Conditional Waivers of Waste Discharge Requirements for Low Threat Discharges

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The Water Code defines “waste” as “sewage and any and all other waste substances, liquid, solid, gaseous, or radioactive, associated with human habitation, or of human or animal origin, or from any producing, manufacturing, or processing operation, including waste placed within containers of whatever nature prior to, and for purposes of disposal.”

“Discharge of waste” occurs whenever a waste is placed upon the ground or enters any “waters of the State.” The Water Code defines “waters of the State” as “any surface water or groundwater, including saline water, within the boundaries of the State.”

Water Code section 13264(a) states that “no person shall initiate any new discharge of waste...prior to the filing of the reports required by section 13260 and no person shall take any of these actions after filing the report but before whichever of the following occurs first:

  1. The issuance of waste discharge requirements pursuant to section 13263.
  2. The expiration of 140 days after compliance with section 13260 if the waste to be discharged does not create or threaten to create a condition of pollution or nuisance.
  3. The issuance of a waiver pursuant to section 13269.”

Water Code section 13260(a)(1) requires that any person (including any city, county, district, State, and the United States to the extent authorized by Federal law) discharging, or proposing to discharge, wastes within any region that could affect the quality of waters of the State, other than into a community sewer system, must file a ROWD with the appropriate California Regional Water Quality Control Board (Regional Water Board).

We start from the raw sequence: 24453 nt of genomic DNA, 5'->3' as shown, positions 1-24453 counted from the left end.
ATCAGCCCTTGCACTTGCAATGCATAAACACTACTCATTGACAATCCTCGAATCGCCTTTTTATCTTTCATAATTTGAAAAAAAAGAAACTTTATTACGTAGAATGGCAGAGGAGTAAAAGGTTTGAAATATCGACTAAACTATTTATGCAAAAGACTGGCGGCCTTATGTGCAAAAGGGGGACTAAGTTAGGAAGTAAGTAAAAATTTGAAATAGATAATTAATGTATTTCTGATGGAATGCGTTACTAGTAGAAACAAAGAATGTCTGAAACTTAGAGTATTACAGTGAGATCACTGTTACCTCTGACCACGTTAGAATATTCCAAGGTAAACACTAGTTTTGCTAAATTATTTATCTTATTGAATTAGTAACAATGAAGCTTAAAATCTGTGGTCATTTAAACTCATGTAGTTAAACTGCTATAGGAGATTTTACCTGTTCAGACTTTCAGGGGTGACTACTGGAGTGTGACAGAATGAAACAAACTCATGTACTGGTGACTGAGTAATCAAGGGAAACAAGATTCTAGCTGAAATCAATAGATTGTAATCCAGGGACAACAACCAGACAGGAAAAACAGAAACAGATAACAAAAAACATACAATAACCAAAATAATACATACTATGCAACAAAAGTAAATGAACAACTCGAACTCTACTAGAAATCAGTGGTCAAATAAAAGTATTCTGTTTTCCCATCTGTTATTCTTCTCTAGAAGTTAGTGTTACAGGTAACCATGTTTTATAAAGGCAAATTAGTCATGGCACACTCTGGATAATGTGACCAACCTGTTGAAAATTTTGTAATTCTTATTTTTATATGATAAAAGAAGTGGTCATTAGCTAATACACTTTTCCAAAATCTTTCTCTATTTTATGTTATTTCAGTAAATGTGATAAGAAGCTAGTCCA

Water Code section 13263(a) requires that each Regional Water Board prescribe discharge requirements for any existing or proposed waste discharges within its area of jurisdiction, except discharges into a community sewer system. The Regional Water Board is authorized to prescribe waste discharge requirements even if no ROWD has been filed.

Finally, Water Code section 13269 gives each Regional Water Board the authority to conditionally waive the provisions of sections 13260(a)(1), 13263(a), and 13264(a) for a specific discharge or type of discharge. In order to do so, a Regional Water Board must determine that a waiver for a specific discharge or type of discharge is consistent with the Basin Plan and is not against the public interest.

Because the resources available to the San Diego Water Board are significantly less than those needed to regulate all possible waste discharges in the Region, focusing staff resources on discharges according to their potential threat to water quality is necessary. Most types of discharge that have a higher threat to water quality are typically point sources. Discharges from point sources are readily amenable to regulation and shown to be effectively regulated through the adoption of general or individual WDRs.